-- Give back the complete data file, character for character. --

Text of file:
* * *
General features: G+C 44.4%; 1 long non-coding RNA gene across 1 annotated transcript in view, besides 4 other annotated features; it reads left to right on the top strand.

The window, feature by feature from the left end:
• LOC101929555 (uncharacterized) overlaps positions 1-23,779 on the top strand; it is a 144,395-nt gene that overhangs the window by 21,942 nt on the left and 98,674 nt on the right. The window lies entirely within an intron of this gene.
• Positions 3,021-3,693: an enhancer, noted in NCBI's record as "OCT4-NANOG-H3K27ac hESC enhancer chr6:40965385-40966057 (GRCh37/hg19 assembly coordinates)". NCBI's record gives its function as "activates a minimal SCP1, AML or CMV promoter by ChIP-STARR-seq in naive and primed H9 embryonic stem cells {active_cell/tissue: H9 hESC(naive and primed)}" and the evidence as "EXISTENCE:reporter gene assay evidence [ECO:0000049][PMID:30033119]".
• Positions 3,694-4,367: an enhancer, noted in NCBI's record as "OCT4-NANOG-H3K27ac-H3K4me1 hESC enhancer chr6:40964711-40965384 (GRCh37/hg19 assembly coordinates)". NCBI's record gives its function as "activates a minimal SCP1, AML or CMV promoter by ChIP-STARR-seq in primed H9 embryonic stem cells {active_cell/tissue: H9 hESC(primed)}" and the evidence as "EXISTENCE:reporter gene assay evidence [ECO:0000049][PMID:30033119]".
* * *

General features: G+C 44.4%; 1 long non-coding RNA gene across 1 annotated transcript in view, besides 4 other annotated features; it reads left to right on the top strand.

The window, feature by feature from the left end:
• LOC101929555 (uncharacterized) overlaps positions 1-23,779 on the top strand; it is a 144,395-nt gene that overhangs the window by 21,942 nt on the left and 98,674 nt on the right. The window lies entirely within an intron of this gene.
• Positions 3,021-3,693: an enhancer, noted in NCBI's record as "OCT4-NANOG-H3K27ac hESC enhancer chr6:40965385-40966057 (GRCh37/hg19 assembly coordinates)". NCBI's record gives its function as "activates a minimal SCP1, AML or CMV promoter by ChIP-STARR-seq in naive and primed H9 embryonic stem cells {active_cell/tissue: H9 hESC(naive and primed)}" and the evidence as "EXISTENCE:reporter gene assay evidence [ECO:0000049][PMID:30033119]".
• Positions 3,694-4,367: an enhancer, noted in NCBI's record as "OCT4-NANOG-H3K27ac-H3K4me1 hESC enhancer chr6:40964711-40965384 (GRCh37/hg19 assembly coordinates)". NCBI's record gives its function as "activates a minimal SCP1, AML or CMV promoter by ChIP-STARR-seq in primed H9 embryonic stem cells {active_cell/tissue: H9 hESC(primed)}" and the evidence as "EXISTENCE:reporter gene assay evidence [ECO:0000049][PMID:30033119]".